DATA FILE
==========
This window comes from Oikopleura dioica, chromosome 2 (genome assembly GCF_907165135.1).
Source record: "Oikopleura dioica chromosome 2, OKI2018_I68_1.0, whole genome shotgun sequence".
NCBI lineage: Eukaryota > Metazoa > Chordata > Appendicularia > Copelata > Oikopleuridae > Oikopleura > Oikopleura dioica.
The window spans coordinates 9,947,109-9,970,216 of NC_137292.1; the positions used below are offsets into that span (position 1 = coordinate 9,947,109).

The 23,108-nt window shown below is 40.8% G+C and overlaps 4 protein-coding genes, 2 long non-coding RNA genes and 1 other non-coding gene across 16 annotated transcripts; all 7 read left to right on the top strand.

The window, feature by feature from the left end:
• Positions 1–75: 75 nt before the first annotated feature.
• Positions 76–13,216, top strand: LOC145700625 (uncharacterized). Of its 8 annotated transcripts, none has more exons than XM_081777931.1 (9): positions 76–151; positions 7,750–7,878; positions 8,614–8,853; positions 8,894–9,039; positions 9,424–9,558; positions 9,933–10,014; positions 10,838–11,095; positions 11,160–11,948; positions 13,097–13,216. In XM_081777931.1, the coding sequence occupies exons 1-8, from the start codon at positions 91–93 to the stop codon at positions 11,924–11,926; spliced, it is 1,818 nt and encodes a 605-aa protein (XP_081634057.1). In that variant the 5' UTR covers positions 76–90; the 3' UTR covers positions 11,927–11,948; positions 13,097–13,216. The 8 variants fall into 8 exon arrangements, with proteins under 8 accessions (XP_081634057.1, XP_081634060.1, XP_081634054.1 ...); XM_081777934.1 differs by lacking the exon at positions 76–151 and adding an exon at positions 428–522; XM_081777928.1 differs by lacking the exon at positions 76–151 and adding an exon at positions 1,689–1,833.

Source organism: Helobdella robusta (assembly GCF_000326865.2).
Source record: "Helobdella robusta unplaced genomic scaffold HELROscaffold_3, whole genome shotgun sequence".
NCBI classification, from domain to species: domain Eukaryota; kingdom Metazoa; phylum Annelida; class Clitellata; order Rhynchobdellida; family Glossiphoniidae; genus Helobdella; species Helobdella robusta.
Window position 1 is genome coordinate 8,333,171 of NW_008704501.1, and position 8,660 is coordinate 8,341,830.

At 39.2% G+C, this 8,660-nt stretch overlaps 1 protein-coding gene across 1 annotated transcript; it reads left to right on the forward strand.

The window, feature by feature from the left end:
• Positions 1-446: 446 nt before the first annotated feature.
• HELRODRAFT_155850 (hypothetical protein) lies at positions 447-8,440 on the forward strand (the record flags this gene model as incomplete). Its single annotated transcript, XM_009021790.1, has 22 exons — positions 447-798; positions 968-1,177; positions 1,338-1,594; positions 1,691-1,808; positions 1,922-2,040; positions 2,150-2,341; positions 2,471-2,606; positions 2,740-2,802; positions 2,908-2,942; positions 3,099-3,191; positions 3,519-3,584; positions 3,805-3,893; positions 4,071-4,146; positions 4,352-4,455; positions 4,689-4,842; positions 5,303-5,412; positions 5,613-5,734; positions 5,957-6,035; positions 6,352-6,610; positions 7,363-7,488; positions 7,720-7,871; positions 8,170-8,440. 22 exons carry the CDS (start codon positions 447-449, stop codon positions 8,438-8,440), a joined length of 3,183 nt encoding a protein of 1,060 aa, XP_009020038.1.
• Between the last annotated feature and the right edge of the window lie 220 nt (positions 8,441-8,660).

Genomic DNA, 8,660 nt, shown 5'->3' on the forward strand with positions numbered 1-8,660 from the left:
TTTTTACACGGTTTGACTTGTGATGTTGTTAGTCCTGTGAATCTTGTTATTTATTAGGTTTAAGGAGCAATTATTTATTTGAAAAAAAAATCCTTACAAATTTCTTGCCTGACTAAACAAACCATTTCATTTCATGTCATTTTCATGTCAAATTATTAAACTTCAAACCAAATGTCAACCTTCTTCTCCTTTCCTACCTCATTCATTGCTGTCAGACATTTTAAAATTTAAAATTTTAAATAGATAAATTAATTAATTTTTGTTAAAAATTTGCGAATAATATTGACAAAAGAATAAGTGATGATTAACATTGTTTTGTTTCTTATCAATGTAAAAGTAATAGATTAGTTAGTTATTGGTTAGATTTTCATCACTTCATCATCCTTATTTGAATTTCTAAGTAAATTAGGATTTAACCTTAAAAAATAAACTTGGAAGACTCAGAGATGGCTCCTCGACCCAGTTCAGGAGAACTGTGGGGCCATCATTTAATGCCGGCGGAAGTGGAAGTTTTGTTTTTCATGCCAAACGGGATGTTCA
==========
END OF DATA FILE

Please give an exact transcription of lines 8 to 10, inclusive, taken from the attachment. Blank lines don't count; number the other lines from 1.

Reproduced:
• Positions 76–13,216, top strand: LOC145700625 (uncharacterized). Of its 8 annotated transcripts, none has more exons than XM_081777931.1 (9): positions 76–151; positions 7,750–7,878; positions 8,614–8,853; positions 8,894–9,039; positions 9,424–9,558; positions 9,933–10,014; positions 10,838–11,095; positions 11,160–11,948; positions 13,097–13,216. In XM_081777931.1, the coding sequence occupies exons 1-8, from the start codon at positions 91–93 to the stop codon at positions 11,924–11,926; spliced, it is 1,818 nt and encodes a 605-aa protein (XP_081634057.1). In that variant the 5' UTR covers positions 76–90; the 3' UTR covers positions 11,927–11,948; positions 13,097–13,216. The 8 variants fall into 8 exon arrangements, with proteins under 8 accessions (XP_081634057.1, XP_081634060.1, XP_081634054.1 ...); XM_081777934.1 differs by lacking the exon at positions 76–151 and adding an exon at positions 428–522; XM_081777928.1 differs by lacking the exon at positions 76–151 and adding an exon at positions 1,689–1,833.

Source organism: Helobdella robusta (assembly GCF_000326865.2).
Source record: "Helobdella robusta unplaced genomic scaffold HELROscaffold_3, whole genome shotgun sequence".